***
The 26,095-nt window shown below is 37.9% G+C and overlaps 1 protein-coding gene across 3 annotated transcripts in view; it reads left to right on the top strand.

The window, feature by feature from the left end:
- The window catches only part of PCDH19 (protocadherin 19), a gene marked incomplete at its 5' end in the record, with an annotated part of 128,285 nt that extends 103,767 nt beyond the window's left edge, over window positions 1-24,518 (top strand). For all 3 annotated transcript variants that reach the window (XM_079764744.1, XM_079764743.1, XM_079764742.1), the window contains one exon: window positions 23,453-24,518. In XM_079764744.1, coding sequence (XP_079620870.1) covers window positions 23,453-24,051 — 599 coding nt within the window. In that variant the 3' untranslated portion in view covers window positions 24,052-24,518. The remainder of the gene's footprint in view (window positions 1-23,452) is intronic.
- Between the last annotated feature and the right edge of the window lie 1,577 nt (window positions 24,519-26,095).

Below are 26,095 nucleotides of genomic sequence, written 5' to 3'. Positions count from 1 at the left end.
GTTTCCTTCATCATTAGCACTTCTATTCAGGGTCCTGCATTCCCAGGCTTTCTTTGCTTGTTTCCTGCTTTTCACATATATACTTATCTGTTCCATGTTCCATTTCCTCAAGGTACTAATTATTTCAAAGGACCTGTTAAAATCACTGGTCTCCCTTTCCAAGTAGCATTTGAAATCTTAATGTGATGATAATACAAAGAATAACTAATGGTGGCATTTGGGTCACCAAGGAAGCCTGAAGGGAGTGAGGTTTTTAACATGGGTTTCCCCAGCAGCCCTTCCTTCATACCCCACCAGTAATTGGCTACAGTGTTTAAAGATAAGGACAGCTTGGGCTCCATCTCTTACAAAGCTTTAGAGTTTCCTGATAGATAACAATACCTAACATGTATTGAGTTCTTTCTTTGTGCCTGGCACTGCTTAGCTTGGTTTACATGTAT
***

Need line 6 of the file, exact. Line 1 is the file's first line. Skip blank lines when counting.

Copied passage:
GTTTCCTTCATCATTAGCACTTCTATTCAGGGTCCTGCATTCCCAGGCTTTCTTTGCTTGTTTCCTGCTTTTCACATATATACTTATCTGTTCCATGTTCCATTTCCTCAAGGTACTAATTATTTCAAAGGACCTGTTAAAATCACTGGTCTCCCTTTCCAAGTAGCATTTGAAATCTTAATGTGATGATAATACAAAGAATAACTAATGGTGGCATTTGGGTCACCAAGGAAGCCTGAAGGGAGTGAGGTTTTTAACATGGGTTTCCCCAGCAGCCCTTCCTTCATACCCCACCAGTAATTGGCTACAGTGTTTAAAGATAAGGACAGCTTGGGCTCCATCTCTTACAAAGCTTTAGAGTTTCCTGATAGATAACAATACCTAACATGTATTGAGTTCTTTCTTTGTGCCTGGCACTGCTTAGCTTGGTTTACATGTAT